The candidate is not only examined on the basis of his/her understanding of a body of existing knowledge but will be also be examined by individuals who must judge the approach to research, construction of hypotheses, argument and analysis. If the degree is awarded, the candidate will become the peer of the examiners.
Appointment of examiners
Two examiners are appointed for a research Masters or PhD degree thesis, both of whom must be external to the University and from different institutions.
In certain circumstances, the University Research Higher Degrees Committee (URHDC) may agree to the appointment of a third examiner. One reserve examiner is also nominated in the event that one of the appointed examiners is unable to accept the invitation to examine the thesis.
The appointment of the examiners must be approved by the College. Before examiners are appointed, the candidate is given the opportunity to object to any potential examiners. Steps should be taken to ensure that examiners are free from perceived bias, either for or against the candidate, the supervisor or the University. Examiners will be experts of international standing in the discipline and will normally be still active in research/scholarship thus ensuring that their knowledge of the field or area of professional practice is current. They must hold a qualification equivalent to or higher than the degree for which the thesis is being examined, or possess equivalent professional experience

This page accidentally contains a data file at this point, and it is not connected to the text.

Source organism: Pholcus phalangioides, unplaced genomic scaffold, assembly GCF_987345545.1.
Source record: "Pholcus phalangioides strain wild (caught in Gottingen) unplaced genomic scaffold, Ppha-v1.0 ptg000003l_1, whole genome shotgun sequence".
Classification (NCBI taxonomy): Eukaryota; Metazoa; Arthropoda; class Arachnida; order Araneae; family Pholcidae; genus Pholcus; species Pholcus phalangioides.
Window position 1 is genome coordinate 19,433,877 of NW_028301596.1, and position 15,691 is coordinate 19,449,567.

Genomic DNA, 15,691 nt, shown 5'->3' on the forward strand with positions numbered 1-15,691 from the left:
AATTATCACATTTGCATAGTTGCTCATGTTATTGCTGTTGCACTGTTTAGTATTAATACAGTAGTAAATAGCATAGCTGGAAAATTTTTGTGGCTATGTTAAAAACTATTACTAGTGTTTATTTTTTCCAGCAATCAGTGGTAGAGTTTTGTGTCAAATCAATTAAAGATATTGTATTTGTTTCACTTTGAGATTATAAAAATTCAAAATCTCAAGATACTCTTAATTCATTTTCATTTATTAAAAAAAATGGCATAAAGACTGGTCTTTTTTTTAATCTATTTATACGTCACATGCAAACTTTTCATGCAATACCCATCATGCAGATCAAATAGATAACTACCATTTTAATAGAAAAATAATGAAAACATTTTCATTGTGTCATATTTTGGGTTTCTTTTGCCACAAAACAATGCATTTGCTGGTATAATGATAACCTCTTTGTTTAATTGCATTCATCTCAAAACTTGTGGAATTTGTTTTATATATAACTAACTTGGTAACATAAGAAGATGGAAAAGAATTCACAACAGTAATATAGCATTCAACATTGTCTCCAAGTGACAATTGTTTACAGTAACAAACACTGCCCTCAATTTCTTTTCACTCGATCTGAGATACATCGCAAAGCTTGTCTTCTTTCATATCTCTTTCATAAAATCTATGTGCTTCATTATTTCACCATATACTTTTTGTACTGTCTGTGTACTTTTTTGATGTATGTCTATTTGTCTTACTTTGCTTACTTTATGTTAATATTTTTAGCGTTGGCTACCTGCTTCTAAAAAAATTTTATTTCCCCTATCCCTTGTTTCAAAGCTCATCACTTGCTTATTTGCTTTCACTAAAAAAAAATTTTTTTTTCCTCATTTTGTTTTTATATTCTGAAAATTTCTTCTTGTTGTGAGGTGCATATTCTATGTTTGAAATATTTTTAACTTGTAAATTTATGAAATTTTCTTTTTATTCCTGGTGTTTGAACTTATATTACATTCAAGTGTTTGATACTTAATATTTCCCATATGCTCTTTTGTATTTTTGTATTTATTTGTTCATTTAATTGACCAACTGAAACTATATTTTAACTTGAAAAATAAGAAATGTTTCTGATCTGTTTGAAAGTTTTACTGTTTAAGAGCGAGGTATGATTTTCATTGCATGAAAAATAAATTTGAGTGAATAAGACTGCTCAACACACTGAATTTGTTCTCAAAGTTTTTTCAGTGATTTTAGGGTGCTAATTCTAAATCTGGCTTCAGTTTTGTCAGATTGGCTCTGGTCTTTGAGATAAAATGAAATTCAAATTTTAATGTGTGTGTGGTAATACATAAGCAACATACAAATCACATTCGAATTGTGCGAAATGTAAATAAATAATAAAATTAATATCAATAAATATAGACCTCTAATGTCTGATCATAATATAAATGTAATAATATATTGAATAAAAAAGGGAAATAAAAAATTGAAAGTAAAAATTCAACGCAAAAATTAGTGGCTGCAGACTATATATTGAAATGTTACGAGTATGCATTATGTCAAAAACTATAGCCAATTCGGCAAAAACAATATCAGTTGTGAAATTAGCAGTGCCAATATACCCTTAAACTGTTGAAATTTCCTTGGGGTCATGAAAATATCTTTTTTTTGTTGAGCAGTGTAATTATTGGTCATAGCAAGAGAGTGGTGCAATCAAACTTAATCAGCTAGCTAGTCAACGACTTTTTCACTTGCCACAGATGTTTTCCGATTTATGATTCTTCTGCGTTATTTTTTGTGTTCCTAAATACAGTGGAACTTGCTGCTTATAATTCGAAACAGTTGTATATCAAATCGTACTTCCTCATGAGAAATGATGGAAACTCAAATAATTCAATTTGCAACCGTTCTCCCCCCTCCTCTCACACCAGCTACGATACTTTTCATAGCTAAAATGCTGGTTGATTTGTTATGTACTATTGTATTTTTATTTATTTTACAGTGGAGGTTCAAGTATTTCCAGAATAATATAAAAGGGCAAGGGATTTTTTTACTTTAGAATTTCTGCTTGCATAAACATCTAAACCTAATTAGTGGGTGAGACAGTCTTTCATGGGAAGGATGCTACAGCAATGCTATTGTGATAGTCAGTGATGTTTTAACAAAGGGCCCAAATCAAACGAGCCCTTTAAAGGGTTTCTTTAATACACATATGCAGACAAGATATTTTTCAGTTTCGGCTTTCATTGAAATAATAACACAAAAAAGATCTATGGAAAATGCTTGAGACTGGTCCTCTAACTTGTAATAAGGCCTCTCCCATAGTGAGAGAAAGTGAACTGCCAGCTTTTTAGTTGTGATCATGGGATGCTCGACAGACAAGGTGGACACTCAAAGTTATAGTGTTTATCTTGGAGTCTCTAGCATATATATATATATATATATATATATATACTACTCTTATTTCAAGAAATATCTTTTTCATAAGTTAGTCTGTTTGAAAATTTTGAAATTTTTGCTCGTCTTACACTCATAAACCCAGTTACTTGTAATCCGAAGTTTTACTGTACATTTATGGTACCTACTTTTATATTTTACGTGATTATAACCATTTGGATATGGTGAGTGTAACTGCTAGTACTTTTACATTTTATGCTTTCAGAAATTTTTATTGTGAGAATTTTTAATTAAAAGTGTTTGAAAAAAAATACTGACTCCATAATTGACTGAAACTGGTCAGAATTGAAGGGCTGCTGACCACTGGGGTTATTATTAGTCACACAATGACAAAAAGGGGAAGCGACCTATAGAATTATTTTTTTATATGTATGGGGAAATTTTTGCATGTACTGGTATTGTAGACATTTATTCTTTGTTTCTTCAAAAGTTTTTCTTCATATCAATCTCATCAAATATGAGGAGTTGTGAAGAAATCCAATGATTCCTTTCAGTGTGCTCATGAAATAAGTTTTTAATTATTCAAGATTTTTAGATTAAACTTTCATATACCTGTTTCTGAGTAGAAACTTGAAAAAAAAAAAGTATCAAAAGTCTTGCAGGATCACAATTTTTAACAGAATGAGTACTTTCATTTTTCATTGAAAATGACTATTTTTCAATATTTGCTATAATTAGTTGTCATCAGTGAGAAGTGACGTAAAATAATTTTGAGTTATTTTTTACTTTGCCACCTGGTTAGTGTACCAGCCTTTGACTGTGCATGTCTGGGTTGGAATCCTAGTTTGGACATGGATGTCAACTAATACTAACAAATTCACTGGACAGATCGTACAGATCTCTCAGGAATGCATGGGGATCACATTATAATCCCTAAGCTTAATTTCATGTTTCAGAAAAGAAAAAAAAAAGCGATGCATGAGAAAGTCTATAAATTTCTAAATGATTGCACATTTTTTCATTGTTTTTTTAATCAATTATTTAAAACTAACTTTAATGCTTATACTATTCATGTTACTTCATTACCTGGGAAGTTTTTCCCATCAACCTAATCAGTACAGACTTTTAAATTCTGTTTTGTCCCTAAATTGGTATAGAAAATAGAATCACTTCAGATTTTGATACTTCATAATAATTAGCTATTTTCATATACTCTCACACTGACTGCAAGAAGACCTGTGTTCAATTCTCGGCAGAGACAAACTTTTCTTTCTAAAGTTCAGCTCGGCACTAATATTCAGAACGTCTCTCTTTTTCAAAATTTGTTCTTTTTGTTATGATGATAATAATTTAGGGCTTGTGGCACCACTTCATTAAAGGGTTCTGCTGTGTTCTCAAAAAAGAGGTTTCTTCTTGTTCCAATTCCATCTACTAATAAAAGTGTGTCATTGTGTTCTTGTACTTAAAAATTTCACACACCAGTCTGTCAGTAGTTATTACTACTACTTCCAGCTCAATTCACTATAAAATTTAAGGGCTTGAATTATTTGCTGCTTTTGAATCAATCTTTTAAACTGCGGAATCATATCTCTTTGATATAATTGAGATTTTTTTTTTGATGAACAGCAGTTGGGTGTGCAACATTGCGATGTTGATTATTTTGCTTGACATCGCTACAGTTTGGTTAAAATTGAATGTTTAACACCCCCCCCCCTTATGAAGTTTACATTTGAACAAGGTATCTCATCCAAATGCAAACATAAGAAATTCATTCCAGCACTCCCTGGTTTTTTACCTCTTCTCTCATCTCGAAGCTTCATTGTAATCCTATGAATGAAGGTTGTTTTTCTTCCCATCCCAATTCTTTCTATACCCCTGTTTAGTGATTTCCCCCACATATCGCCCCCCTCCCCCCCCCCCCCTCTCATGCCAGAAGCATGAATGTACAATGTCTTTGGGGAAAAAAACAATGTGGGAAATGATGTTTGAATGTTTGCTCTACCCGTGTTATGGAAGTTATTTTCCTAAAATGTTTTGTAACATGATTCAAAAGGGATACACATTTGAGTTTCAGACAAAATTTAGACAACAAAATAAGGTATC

After the examiners are nominated by the College, their identity is not revealed to the candidate until after the examination process, and then only if the examiner has not expressed the wish to remain anonymous.
The normal deadline for the submission of examiners' reports for masters or doctoral theses is eight weeks from the receipt of the thesis.
An examiner is given 8 weeks to examine your thesis, however at times this can be delayed depending on the individual circumstances of the examiner. Once both of your examiners' reports are received they will be considered by the Dean of Graduate Research and you will be notified of the results.
Each examiner has the option of recommending the following grades:
A: The degree should be awarded, subject to satisfying any coursework requirements (if applicable);
B: The degree should be awarded, subject to the completion of minor amendments to the thesis (specified by the examiner) to be carried out to the satisfaction of the supervisor and the Dean of Research of the College (or nominee) and subject to satisfying any coursework requirements (if applicable);
C: The degree should be awarded, subject to the completion of major amendments to the thesis (specified by the examiner) to be carried out to the satisfaction of the supervisor and the Dean of Research of the College (or nominee) and subject to satisfying any coursework requirements (if applicable);
D: The degree should not be awarded but the candidate should be permitted to revise and resubmit the thesis or take a further examination or both. A thesis may be resubmitted for examination only once;